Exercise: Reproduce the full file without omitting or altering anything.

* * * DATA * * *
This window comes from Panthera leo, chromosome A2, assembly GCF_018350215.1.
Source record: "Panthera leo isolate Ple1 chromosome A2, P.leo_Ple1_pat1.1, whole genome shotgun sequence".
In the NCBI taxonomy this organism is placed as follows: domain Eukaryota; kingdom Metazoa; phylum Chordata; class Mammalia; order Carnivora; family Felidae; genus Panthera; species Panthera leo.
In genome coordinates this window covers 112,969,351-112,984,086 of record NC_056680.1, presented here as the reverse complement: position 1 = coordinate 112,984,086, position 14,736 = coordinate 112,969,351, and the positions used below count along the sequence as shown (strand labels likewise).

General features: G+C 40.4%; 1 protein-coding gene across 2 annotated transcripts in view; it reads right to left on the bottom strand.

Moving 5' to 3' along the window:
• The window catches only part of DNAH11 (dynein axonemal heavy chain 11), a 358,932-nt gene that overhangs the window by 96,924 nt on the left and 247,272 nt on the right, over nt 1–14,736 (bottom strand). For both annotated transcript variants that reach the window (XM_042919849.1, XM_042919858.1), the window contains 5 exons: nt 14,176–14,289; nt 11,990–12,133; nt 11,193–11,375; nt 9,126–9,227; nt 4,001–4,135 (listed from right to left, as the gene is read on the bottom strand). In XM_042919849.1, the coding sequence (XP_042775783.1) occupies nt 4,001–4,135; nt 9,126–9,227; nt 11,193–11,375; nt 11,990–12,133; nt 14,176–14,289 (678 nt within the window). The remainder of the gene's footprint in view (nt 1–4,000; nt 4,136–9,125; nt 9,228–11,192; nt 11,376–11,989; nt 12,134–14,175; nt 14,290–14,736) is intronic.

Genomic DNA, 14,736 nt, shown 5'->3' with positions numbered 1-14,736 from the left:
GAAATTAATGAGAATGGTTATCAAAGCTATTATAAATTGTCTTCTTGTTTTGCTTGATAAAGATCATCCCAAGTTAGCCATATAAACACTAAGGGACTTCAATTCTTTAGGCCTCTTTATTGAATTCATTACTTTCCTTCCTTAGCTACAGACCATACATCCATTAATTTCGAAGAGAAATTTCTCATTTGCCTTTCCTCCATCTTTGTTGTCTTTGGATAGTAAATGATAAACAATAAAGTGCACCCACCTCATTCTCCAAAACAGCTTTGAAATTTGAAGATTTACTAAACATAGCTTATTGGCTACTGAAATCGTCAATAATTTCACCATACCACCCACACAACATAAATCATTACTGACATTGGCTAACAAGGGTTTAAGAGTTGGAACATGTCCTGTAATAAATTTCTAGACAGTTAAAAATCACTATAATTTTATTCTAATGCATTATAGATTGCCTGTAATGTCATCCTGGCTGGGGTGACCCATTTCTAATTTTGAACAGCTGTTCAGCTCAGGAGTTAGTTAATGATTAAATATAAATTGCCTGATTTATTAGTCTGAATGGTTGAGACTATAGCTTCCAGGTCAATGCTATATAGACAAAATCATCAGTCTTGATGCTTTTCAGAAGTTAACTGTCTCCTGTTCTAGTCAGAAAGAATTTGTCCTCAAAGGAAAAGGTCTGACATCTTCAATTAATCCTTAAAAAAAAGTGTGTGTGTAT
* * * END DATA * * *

This window comes from Panthera leo, chromosome A2, assembly GCF_018350215.1.
Source record: "Panthera leo isolate Ple1 chromosome A2, P.leo_Ple1_pat1.1, whole genome shotgun sequence".
In the NCBI taxonomy this organism is placed as follows: domain Eukaryota; kingdom Metazoa; phylum Chordata; class Mammalia; order Carnivora; family Felidae; genus Panthera; species Panthera leo.
In genome coordinates this window covers 112,969,351-112,984,086 of record NC_056680.1, presented here as the reverse complement: position 1 = coordinate 112,984,086, position 14,736 = coordinate 112,969,351, and the positions used below count along the sequence as shown (strand labels likewise).

General features: G+C 40.4%; 1 protein-coding gene across 2 annotated transcripts in view; it reads right to left on the bottom strand.

Moving 5' to 3' along the window:
• The window catches only part of DNAH11 (dynein axonemal heavy chain 11), a 358,932-nt gene that overhangs the window by 96,924 nt on the left and 247,272 nt on the right, over nt 1–14,736 (bottom strand). For both annotated transcript variants that reach the window (XM_042919849.1, XM_042919858.1), the window contains 5 exons: nt 14,176–14,289; nt 11,990–12,133; nt 11,193–11,375; nt 9,126–9,227; nt 4,001–4,135 (listed from right to left, as the gene is read on the bottom strand). In XM_042919849.1, the coding sequence (XP_042775783.1) occupies nt 4,001–4,135; nt 9,126–9,227; nt 11,193–11,375; nt 11,990–12,133; nt 14,176–14,289 (678 nt within the window). The remainder of the gene's footprint in view (nt 1–4,000; nt 4,136–9,125; nt 9,228–11,192; nt 11,376–11,989; nt 12,134–14,175; nt 14,290–14,736) is intronic.

Genomic DNA, 14,736 nt, shown 5'->3' with positions numbered 1-14,736 from the left:
GAAATTAATGAGAATGGTTATCAAAGCTATTATAAATTGTCTTCTTGTTTTGCTTGATAAAGATCATCCCAAGTTAGCCATATAAACACTAAGGGACTTCAATTCTTTAGGCCTCTTTATTGAATTCATTACTTTCCTTCCTTAGCTACAGACCATACATCCATTAATTTCGAAGAGAAATTTCTCATTTGCCTTTCCTCCATCTTTGTTGTCTTTGGATAGTAAATGATAAACAATAAAGTGCACCCACCTCATTCTCCAAAACAGCTTTGAAATTTGAAGATTTACTAAACATAGCTTATTGGCTACTGAAATCGTCAATAATTTCACCATACCACCCACACAACATAAATCATTACTGACATTGGCTAACAAGGGTTTAAGAGTTGGAACATGTCCTGTAATAAATTTCTAGACAGTTAAAAATCACTATAATTTTATTCTAATGCATTATAGATTGCCTGTAATGTCATCCTGGCTGGGGTGACCCATTTCTAATTTTGAACAGCTGTTCAGCTCAGGAGTTAGTTAATGATTAAATATAAATTGCCTGATTTATTAGTCTGAATGGTTGAGACTATAGCTTCCAGGTCAATGCTATATAGACAAAATCATCAGTCTTGATGCTTTTCAGAAGTTAACTGTCTCCTGTTCTAGTCAGAAAGAATTTGTCCTCAAAGGAAAAGGTCTGACATCTTCAATTAATCCTTAAAAAAAAGTGTGTGTGTAT